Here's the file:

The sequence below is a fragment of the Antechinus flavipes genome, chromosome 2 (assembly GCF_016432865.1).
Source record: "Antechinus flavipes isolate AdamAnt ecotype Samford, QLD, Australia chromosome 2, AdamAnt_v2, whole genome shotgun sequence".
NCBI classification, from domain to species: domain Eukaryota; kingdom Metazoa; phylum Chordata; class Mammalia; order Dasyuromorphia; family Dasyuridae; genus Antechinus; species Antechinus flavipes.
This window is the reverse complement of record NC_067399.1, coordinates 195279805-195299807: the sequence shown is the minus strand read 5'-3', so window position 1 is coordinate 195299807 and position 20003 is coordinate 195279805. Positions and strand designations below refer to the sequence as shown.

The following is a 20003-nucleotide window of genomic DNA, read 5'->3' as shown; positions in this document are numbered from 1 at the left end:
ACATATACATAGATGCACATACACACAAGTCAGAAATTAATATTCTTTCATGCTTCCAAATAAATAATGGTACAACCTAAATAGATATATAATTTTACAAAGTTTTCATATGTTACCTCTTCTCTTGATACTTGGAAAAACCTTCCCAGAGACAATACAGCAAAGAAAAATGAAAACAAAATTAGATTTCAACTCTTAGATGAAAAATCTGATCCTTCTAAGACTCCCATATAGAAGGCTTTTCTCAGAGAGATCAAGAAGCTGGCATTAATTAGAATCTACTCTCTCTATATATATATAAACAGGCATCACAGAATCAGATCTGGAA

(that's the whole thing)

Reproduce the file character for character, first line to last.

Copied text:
The sequence below is a fragment of the Antechinus flavipes genome, chromosome 2 (assembly GCF_016432865.1).
Source record: "Antechinus flavipes isolate AdamAnt ecotype Samford, QLD, Australia chromosome 2, AdamAnt_v2, whole genome shotgun sequence".
NCBI classification, from domain to species: domain Eukaryota; kingdom Metazoa; phylum Chordata; class Mammalia; order Dasyuromorphia; family Dasyuridae; genus Antechinus; species Antechinus flavipes.
This window is the reverse complement of record NC_067399.1, coordinates 195279805-195299807: the sequence shown is the minus strand read 5'-3', so window position 1 is coordinate 195299807 and position 20003 is coordinate 195279805. Positions and strand designations below refer to the sequence as shown.

The following is a 20003-nucleotide window of genomic DNA, read 5'->3' as shown; positions in this document are numbered from 1 at the left end:
ACATATACATAGATGCACATACACACAAGTCAGAAATTAATATTCTTTCATGCTTCCAAATAAATAATGGTACAACCTAAATAGATATATAATTTTACAAAGTTTTCATATGTTACCTCTTCTCTTGATACTTGGAAAAACCTTCCCAGAGACAATACAGCAAAGAAAAATGAAAACAAAATTAGATTTCAACTCTTAGATGAAAAATCTGATCCTTCTAAGACTCCCATATAGAAGGCTTTTCTCAGAGAGATCAAGAAGCTGGCATTAATTAGAATCTACTCTCTCTATATATATATAAACAGGCATCACAGAATCAGATCTGGAA